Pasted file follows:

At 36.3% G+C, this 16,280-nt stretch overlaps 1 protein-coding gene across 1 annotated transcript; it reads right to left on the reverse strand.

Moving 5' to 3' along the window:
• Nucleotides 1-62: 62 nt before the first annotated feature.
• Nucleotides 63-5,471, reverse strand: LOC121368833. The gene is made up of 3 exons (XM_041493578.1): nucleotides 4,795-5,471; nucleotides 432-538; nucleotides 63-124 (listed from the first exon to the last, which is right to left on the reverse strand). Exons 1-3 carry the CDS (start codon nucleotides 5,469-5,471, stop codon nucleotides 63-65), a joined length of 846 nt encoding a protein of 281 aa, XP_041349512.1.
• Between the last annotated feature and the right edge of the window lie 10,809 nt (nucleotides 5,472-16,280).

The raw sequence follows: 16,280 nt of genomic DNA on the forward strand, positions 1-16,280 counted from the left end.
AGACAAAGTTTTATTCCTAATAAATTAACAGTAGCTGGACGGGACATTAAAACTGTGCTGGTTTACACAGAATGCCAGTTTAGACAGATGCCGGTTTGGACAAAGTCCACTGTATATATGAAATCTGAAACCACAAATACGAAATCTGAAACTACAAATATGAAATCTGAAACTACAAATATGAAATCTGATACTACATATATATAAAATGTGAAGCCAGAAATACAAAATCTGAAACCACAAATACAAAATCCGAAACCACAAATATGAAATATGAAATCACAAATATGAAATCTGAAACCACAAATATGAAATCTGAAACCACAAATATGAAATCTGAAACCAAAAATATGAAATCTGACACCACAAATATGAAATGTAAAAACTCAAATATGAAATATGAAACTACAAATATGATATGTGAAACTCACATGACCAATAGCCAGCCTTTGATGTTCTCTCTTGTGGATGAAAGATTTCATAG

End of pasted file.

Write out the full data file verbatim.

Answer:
At 36.3% G+C, this 16,280-nt stretch overlaps 1 protein-coding gene across 1 annotated transcript; it reads right to left on the reverse strand.

Moving 5' to 3' along the window:
• Nucleotides 1-62: 62 nt before the first annotated feature.
• Nucleotides 63-5,471, reverse strand: LOC121368833. The gene is made up of 3 exons (XM_041493578.1): nucleotides 4,795-5,471; nucleotides 432-538; nucleotides 63-124 (listed from the first exon to the last, which is right to left on the reverse strand). Exons 1-3 carry the CDS (start codon nucleotides 5,469-5,471, stop codon nucleotides 63-65), a joined length of 846 nt encoding a protein of 281 aa, XP_041349512.1.
• Between the last annotated feature and the right edge of the window lie 10,809 nt (nucleotides 5,472-16,280).

The raw sequence follows: 16,280 nt of genomic DNA on the forward strand, positions 1-16,280 counted from the left end.
AGACAAAGTTTTATTCCTAATAAATTAACAGTAGCTGGACGGGACATTAAAACTGTGCTGGTTTACACAGAATGCCAGTTTAGACAGATGCCGGTTTGGACAAAGTCCACTGTATATATGAAATCTGAAACCACAAATACGAAATCTGAAACTACAAATATGAAATCTGAAACTACAAATATGAAATCTGATACTACATATATATAAAATGTGAAGCCAGAAATACAAAATCTGAAACCACAAATACAAAATCCGAAACCACAAATATGAAATATGAAATCACAAATATGAAATCTGAAACCACAAATATGAAATCTGAAACCACAAATATGAAATCTGAAACCAAAAATATGAAATCTGACACCACAAATATGAAATGTAAAAACTCAAATATGAAATATGAAACTACAAATATGATATGTGAAACTCACATGACCAATAGCCAGCCTTTGATGTTCTCTCTTGTGGATGAAAGATTTCATAG